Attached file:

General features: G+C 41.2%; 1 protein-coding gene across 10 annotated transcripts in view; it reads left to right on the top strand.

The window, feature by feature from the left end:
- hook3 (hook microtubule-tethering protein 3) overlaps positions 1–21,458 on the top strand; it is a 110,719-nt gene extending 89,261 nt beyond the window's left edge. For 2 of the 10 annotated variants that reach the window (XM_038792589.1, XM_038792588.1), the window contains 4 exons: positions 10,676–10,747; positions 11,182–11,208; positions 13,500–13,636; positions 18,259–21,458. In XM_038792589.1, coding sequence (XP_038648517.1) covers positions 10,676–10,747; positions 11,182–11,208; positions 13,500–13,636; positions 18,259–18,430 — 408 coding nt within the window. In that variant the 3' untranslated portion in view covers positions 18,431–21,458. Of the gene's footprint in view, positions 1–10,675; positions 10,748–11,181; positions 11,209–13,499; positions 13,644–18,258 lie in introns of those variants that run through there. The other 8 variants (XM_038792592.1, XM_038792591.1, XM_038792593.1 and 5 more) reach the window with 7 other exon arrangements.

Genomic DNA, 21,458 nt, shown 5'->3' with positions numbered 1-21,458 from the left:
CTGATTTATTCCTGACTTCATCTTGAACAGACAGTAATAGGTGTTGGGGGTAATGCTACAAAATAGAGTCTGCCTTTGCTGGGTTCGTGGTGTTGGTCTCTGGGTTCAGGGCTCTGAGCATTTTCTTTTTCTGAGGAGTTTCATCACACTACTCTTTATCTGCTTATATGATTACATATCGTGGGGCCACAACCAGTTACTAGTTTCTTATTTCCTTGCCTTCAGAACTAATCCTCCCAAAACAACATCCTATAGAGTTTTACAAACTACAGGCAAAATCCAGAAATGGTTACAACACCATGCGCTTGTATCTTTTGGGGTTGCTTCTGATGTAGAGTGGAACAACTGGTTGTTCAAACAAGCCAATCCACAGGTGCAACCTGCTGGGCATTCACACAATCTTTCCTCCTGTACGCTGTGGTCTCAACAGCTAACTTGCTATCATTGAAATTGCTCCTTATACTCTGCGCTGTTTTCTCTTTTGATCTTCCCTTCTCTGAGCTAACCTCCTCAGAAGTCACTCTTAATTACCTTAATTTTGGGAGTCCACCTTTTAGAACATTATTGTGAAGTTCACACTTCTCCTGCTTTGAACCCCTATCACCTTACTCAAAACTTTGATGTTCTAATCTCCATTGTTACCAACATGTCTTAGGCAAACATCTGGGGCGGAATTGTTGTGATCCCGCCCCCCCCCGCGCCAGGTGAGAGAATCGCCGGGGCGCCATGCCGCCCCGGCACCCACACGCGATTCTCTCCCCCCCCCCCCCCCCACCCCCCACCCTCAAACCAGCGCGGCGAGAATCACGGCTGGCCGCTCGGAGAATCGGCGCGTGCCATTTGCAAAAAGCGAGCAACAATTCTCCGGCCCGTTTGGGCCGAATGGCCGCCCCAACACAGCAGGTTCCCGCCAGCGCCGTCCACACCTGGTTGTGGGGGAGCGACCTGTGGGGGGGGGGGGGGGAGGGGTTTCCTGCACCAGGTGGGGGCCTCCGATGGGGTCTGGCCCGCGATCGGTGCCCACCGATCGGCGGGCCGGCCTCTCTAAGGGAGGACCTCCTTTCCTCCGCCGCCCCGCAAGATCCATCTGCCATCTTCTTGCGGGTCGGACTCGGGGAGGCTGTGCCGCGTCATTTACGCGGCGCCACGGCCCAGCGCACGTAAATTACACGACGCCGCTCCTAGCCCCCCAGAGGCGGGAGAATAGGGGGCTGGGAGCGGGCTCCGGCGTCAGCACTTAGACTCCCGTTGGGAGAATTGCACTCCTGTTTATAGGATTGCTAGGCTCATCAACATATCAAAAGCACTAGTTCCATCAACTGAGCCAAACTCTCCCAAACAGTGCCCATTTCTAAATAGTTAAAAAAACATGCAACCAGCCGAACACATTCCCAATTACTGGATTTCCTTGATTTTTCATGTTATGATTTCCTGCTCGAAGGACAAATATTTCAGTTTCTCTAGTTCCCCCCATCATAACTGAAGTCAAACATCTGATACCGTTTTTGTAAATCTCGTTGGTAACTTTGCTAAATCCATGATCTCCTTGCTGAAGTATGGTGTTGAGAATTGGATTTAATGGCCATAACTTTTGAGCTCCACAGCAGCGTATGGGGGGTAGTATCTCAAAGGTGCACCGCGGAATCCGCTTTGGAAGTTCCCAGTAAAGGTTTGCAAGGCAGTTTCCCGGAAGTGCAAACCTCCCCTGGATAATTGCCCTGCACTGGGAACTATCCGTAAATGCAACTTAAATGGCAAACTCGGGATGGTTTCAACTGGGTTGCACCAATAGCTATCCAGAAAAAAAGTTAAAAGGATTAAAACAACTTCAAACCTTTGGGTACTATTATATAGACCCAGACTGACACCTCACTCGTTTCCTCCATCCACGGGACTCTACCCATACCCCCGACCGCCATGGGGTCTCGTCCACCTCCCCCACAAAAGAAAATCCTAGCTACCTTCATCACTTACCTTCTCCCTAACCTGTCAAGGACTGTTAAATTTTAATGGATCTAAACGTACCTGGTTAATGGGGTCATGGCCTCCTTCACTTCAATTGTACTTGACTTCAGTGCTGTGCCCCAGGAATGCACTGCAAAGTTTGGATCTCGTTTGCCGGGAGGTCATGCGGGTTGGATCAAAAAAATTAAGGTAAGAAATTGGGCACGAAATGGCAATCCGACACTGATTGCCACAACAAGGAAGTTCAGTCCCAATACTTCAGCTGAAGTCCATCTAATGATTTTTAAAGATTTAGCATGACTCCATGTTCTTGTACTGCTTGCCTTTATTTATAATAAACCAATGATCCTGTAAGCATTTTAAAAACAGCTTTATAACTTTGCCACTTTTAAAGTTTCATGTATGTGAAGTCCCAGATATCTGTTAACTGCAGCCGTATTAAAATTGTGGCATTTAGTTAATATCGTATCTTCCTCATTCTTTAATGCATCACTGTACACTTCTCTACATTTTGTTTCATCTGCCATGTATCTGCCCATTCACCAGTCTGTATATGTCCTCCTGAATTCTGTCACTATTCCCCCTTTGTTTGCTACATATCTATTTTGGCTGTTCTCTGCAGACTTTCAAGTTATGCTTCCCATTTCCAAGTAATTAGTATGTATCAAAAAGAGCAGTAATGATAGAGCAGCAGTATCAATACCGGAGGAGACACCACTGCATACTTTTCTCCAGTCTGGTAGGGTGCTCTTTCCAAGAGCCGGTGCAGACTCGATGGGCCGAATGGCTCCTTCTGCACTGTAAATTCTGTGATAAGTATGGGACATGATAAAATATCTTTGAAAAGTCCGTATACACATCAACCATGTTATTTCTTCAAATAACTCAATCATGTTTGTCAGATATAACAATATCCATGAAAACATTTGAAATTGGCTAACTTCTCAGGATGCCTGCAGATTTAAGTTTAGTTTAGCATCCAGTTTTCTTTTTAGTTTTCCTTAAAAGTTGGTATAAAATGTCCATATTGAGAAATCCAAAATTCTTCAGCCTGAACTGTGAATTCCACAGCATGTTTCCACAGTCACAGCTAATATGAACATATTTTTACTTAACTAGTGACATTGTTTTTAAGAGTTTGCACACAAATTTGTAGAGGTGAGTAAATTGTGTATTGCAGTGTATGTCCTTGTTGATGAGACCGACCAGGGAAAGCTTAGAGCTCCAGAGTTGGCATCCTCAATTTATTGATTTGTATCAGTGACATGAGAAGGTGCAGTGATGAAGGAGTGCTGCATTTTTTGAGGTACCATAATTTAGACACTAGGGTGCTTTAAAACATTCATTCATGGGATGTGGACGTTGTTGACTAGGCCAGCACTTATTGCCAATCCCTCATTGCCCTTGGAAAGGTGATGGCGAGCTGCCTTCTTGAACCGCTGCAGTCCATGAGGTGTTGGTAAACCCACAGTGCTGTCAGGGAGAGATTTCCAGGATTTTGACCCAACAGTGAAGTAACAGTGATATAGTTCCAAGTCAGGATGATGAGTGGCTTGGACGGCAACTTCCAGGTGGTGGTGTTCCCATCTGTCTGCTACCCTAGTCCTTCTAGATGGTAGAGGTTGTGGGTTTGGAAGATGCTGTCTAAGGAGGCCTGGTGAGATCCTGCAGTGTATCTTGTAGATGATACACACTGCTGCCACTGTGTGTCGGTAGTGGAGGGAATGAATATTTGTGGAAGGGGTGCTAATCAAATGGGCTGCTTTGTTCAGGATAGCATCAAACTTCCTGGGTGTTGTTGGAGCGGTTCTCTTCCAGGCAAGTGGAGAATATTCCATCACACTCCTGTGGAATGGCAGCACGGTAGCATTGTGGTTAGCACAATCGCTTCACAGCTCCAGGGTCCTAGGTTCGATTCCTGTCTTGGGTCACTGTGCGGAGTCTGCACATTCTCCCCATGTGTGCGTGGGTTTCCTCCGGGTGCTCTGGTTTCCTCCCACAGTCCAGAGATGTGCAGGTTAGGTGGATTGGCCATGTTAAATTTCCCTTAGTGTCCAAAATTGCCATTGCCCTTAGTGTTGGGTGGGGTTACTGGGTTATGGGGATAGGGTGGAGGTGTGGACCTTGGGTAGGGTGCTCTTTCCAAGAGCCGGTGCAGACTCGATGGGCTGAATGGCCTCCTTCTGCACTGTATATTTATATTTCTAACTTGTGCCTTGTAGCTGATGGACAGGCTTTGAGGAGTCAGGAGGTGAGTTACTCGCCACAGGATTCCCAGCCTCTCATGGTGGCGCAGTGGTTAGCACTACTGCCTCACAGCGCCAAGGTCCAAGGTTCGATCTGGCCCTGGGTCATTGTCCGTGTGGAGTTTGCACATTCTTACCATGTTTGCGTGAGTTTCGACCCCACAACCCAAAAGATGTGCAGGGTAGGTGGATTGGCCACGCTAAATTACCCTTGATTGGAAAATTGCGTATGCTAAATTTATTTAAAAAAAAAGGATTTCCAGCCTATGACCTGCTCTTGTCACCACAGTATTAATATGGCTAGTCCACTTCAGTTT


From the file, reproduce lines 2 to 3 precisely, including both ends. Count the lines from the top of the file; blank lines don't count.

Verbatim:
The window, feature by feature from the left end:
- hook3 (hook microtubule-tethering protein 3) overlaps positions 1–21,458 on the top strand; it is a 110,719-nt gene extending 89,261 nt beyond the window's left edge. For 2 of the 10 annotated variants that reach the window (XM_038792589.1, XM_038792588.1), the window contains 4 exons: positions 10,676–10,747; positions 11,182–11,208; positions 13,500–13,636; positions 18,259–21,458. In XM_038792589.1, coding sequence (XP_038648517.1) covers positions 10,676–10,747; positions 11,182–11,208; positions 13,500–13,636; positions 18,259–18,430 — 408 coding nt within the window. In that variant the 3' untranslated portion in view covers positions 18,431–21,458. Of the gene's footprint in view, positions 1–10,675; positions 10,748–11,181; positions 11,209–13,499; positions 13,644–18,258 lie in introns of those variants that run through there. The other 8 variants (XM_038792592.1, XM_038792591.1, XM_038792593.1 and 5 more) reach the window with 7 other exon arrangements.